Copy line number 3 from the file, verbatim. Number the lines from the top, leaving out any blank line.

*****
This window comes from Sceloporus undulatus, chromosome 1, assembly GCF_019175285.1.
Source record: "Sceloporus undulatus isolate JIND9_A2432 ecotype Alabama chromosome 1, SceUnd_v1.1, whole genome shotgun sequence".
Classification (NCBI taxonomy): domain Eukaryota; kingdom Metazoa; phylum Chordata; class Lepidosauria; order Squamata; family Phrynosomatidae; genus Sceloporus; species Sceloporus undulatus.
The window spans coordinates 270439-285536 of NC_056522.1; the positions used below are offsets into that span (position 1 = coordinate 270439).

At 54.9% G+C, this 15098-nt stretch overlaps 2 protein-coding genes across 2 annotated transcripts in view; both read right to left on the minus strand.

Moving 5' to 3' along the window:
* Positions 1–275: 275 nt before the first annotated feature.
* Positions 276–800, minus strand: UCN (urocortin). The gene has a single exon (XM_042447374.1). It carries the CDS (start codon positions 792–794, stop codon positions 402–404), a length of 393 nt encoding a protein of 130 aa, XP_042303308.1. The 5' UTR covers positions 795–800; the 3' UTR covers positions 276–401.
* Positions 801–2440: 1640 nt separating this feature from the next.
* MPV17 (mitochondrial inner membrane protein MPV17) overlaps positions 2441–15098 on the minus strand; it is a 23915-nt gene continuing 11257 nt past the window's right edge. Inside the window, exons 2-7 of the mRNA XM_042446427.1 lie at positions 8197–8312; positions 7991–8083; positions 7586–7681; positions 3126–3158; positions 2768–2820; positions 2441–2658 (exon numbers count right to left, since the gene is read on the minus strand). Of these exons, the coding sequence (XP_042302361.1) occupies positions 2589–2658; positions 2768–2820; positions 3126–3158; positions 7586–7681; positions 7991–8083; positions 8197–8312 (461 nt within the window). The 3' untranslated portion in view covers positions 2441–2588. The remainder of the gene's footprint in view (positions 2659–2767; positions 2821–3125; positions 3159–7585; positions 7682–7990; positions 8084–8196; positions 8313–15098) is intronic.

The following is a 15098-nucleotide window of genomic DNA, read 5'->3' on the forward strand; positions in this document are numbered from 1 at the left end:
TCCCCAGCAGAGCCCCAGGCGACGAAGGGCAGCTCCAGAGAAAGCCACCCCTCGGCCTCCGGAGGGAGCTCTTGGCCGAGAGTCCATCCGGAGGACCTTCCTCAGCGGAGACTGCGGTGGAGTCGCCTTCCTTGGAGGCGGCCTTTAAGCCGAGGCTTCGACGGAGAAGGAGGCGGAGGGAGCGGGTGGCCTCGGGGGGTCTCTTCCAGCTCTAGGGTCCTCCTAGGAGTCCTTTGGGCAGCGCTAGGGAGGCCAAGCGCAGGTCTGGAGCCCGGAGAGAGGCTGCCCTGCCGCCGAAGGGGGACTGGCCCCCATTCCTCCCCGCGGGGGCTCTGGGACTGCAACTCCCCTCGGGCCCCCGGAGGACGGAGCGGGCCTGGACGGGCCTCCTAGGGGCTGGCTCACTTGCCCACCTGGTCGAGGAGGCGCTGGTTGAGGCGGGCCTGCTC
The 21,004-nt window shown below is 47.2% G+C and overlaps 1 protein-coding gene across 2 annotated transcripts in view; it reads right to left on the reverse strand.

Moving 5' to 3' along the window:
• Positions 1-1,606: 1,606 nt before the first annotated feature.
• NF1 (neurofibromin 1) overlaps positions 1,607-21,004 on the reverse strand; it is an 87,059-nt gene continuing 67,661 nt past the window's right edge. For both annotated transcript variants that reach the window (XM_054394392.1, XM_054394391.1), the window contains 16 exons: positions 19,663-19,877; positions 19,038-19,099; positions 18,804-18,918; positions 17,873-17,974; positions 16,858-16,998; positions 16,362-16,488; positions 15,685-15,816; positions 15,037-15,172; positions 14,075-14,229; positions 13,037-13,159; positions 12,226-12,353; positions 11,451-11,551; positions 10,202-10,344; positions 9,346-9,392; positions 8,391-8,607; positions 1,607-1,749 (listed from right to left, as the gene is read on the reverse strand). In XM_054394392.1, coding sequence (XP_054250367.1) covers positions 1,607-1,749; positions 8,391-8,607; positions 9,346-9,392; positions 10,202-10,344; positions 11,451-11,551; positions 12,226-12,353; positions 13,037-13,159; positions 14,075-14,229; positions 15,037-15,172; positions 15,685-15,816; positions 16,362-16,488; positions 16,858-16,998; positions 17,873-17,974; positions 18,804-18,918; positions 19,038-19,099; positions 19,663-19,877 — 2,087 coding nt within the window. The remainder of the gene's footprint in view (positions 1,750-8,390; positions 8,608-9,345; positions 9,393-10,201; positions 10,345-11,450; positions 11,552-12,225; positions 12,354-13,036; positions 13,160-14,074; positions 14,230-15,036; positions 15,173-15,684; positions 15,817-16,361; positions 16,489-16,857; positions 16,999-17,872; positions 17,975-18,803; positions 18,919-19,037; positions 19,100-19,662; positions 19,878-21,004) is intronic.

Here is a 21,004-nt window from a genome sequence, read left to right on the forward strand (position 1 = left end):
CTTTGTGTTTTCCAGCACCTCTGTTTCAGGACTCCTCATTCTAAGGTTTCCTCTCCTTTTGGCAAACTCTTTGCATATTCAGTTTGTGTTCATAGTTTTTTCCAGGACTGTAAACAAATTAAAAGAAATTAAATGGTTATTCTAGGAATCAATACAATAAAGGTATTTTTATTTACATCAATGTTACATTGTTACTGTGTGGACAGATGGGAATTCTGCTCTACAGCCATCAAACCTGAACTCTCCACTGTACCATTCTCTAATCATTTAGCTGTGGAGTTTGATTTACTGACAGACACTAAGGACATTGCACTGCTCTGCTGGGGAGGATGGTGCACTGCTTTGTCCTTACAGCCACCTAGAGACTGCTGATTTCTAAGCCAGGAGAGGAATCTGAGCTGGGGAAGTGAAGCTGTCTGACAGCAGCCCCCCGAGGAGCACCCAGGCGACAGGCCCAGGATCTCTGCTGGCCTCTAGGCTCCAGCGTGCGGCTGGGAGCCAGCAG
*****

Classification (NCBI taxonomy): domain Eukaryota; kingdom Metazoa; phylum Chordata; class Lepidosauria; order Squamata; family Phrynosomatidae; genus Sceloporus; species Sceloporus undulatus.